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Book Review: Pandemonium by Lauren Oliver

Pandemonium by Lauren Oliver Book Review: Pandemonium by Lauren Oliver


Lauren Olivers Delirium'(see my review) posited a world in which love is outlawed due to its perception as a dangerous disease whose symptoms result in all manner of illogical actions, and where a puritanical government has mandated what amounts to an anti-emotion treatment in order to stifle any sort of passionate response to stimuli. Its a sort of surgically applied Brave New World mixed with the heavy-handed government of 1984, but unfortunately with none of the context, let alone understanding of that context, that made these seminal dystopian works so memorable. Delirium, rather is a Romeo and Juliet'tale of star-crossed love, with the anti-love context providing little more than a brutal way in which to keep protagonist Lena away from her love interest Alex: in sum, its essentially a romance novel slapped against a flimsy dystopian context. After all, forbidden love is even more exciting when its illegal, right?

Pandemonium'picks up after Lenas flight into the Wilds, an area beyond the governments jurisdiction thats apparently full of fearsome individuals who still have the power to feel emotions. Lena, mourning the loss of Alex, is taken in by a group of such individuals who nurse her back to health and gradually train her up to get her anarchy skills on, and the narrative alternates temporally between her time in recovery and her'present-day efforts to infiltrate and take down a political organisation bent on extending further the already draconian application of the anti-love cure.

But Lenas efforts go terribly wrong, and she, along with Julian Fineman, the teenage figurehead of the anti-love group, is taken captive by another insurgent group. Secreted away in a cell, the two find themselves in a battle of ideologies. And by ideologies I mean sexual attractionapparently Julian, despite his chest-thumping and fear-mongering, isnt entirely sold on a future of physical or emotional abstinence. What follows is a series of escape attempts, inter-factional battles and quite a bit of reading of Dickens (cf Shakespeare, who was the bard of choice in the first book).

I had a number of issues with the world-building in Delirium, and Im afraid that those same misgivings persisted through Pandemonium. Despite being aware of the fairly puritanical religiosity of much of the US, I still cant quite fathom the reason behind the decision to create an emotionless world. Given that this cure seems to be applied only in parts of the USA, why hasnt an international organisation stepped in? Moreover, if the cure is so successful in dulling emotions of all types, why are there so many militant, forceful groups getting together in its favour? Given Lenas description of cured individuals as zombies, surely utter apathy would be a more believable approach?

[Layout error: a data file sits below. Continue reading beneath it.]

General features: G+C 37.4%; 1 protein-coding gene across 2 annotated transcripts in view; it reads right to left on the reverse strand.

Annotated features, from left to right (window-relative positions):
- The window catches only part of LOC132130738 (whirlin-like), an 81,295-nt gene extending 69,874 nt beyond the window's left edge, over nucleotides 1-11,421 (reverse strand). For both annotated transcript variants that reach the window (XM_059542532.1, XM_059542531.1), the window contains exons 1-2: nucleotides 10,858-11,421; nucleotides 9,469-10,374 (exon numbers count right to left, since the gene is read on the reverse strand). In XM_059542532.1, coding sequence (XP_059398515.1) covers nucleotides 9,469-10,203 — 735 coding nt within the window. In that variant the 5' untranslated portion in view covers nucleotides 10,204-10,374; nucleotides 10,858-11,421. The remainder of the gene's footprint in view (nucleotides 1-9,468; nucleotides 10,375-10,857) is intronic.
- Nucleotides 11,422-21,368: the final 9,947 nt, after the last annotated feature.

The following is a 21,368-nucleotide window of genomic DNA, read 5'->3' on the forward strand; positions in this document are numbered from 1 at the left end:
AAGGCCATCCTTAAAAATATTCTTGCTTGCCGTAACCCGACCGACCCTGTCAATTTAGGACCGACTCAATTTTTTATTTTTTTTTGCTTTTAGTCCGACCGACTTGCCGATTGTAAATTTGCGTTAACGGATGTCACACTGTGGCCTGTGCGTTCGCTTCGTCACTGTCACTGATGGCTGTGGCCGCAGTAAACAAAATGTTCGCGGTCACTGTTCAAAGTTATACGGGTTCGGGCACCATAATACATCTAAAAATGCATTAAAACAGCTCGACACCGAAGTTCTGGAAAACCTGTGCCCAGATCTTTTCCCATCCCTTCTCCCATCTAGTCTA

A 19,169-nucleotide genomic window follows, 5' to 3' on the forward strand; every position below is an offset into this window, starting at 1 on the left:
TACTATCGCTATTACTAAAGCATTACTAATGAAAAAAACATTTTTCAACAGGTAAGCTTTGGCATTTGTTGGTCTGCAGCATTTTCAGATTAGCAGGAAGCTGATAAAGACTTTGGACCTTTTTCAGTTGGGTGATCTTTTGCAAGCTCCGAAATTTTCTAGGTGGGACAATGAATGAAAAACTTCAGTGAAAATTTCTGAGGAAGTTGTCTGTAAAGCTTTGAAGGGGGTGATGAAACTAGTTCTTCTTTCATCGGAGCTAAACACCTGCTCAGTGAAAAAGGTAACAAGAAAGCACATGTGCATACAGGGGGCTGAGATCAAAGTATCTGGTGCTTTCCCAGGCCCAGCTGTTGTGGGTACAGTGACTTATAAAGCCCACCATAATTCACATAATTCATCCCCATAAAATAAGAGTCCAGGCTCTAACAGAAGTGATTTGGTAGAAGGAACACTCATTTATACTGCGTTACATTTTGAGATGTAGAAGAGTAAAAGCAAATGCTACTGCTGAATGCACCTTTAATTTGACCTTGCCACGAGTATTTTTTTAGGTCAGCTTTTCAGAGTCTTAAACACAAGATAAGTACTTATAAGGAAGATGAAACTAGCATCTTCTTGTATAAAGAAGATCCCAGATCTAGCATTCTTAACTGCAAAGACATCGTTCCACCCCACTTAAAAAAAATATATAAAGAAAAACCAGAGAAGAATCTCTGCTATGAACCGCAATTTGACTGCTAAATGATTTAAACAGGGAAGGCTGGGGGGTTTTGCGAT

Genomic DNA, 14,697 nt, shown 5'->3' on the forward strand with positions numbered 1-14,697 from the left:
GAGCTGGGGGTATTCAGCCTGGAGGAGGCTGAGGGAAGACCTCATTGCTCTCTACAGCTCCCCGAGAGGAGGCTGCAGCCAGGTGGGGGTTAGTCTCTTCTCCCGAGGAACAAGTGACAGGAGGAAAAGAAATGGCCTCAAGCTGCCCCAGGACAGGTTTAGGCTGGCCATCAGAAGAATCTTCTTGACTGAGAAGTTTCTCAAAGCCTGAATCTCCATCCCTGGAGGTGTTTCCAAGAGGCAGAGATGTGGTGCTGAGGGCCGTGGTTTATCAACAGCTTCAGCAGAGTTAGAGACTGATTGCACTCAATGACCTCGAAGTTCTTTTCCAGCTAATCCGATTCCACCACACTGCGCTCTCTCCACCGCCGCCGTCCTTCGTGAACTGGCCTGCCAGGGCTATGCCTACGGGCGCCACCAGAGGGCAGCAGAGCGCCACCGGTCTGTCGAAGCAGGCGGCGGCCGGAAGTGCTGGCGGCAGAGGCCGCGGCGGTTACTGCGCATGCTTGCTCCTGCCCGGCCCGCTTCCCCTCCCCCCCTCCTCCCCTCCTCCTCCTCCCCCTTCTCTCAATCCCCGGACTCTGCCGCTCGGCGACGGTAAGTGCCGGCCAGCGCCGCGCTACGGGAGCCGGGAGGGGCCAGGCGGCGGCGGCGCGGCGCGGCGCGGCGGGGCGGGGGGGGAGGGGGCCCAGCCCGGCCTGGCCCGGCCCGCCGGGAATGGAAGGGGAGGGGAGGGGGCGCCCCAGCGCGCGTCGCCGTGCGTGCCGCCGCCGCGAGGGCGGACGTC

Its not just the world-building that stymies the readers efforts to suspend disbelief, however. The writing style, for one, doesnt help matters. Its so painfully earnest, and theres absolutely no levity here whatsoeverI had to force myself through what felt like a rather extensive extract from the angsty journals I wrote as a teen, and for a book that comes in a close to 400 pages, its honestly quite a chore. The sharp, staccato-like writing combined with the use of present tense doesnt help matters, and nor does the confusing alternation between the past and present narrative threads, the purpose of which I dont quite understandperhaps its to distract from the fact that the past sections are much quieter than the explosion-filled present?

Moreover, the narrative itself takes a few turns that seem oddly glib given the seriousness of the writing style and the constant reiteration of the oppressiveness of the government. Certainly, love triangles are all but mandatory in young adult books at the moment, but the introduction of one here seems unnecessary and out of place with not just the characters involved, but also the direction of the book itself. In addition, the revelation regarding the circumstances behind Lena and Julians kidnapping raises all manner of questions, and the appearance of a certain person thought long lost to Lena and the re-entry of a certain key character on the very last page of the book are head-shakingly contrived. These plot elements would work in a book thats not aiming for such realism, but Pandemonium'is so determinedly serious in tone that theyre quite jarring.

While I did appreciate the development of Lenas character, overall I found Pandemonium'quite a challenge to finish. Theres something in Olivers incessantly grave writing style that just rings false to me, and which in tandem with the world-building issues prevents me from connecting with her books in the way that Id like.

Rating: star Book Review: Pandemonium by Lauren Oliverstar Book Review: Pandemonium by Lauren Oliverblankstar Book Review: Pandemonium by Lauren Oliverblankstar Book Review: Pandemonium by Lauren Oliverblankstar Book Review: Pandemonium by Lauren Oliver (okay)

With thanks to Hachette Australia for the review copy

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Other books by Lauren Oliver:

delirium lauren oliver Book Review: Pandemonium by Lauren Oliverbefore i fall oliver Book Review: Pandemonium by Lauren Oliver










  1. Ive not picked up this series and umm Im awful glad I havent. It sounds rather painful! Thank you for suffering through it and saving me the effort.

  2. Stephanie /

    I think Im the lone dissenting voice with this one, Amyits a hugely popular series. But the world building, premise, and writing style just dont work for me, Im afraid!